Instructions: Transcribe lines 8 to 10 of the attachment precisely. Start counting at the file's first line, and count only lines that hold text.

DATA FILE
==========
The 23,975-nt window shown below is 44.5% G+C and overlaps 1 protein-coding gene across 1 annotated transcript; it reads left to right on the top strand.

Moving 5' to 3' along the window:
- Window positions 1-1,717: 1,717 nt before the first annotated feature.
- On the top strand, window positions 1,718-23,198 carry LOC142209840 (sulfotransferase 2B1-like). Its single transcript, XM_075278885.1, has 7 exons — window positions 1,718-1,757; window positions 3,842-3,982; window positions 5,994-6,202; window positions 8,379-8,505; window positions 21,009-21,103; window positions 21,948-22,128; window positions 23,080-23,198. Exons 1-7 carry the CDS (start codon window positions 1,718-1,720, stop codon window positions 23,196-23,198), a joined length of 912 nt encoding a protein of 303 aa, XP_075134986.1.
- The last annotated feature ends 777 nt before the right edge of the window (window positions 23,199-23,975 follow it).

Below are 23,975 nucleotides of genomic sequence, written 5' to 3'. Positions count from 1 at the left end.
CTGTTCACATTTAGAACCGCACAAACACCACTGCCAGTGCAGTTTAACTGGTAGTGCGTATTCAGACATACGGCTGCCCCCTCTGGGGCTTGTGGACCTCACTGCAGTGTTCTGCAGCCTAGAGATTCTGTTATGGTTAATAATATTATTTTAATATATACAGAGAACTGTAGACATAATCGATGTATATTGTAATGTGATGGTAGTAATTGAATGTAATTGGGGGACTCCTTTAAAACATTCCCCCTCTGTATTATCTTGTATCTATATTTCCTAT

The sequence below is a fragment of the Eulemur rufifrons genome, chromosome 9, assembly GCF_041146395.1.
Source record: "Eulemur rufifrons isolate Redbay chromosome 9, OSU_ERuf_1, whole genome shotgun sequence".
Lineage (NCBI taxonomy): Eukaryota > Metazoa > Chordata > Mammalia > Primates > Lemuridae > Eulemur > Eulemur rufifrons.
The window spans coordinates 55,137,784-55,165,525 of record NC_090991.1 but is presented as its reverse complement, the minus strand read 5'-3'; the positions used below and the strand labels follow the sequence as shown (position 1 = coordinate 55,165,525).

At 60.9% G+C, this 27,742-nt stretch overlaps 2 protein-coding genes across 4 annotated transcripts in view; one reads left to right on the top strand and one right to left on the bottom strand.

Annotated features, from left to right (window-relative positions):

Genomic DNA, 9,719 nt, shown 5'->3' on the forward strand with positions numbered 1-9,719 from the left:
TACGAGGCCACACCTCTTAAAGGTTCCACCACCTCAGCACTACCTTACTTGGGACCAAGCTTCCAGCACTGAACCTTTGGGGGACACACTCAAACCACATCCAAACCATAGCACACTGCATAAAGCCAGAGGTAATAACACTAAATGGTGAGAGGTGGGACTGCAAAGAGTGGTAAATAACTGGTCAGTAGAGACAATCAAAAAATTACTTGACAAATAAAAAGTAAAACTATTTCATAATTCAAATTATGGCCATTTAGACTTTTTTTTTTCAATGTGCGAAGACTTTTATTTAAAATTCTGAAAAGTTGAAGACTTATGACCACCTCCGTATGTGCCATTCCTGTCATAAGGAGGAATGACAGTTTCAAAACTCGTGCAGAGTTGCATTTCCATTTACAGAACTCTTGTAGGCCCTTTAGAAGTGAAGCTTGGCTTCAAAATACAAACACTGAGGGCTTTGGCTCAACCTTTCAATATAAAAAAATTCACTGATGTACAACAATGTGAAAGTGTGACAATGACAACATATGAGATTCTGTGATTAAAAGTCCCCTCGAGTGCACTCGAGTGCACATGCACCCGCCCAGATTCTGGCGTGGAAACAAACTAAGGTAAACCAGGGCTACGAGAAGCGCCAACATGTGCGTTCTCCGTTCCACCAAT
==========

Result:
The sequence below is a fragment of the Eulemur rufifrons genome, chromosome 9, assembly GCF_041146395.1.
Source record: "Eulemur rufifrons isolate Redbay chromosome 9, OSU_ERuf_1, whole genome shotgun sequence".
Lineage (NCBI taxonomy): Eukaryota > Metazoa > Chordata > Mammalia > Primates > Lemuridae > Eulemur > Eulemur rufifrons.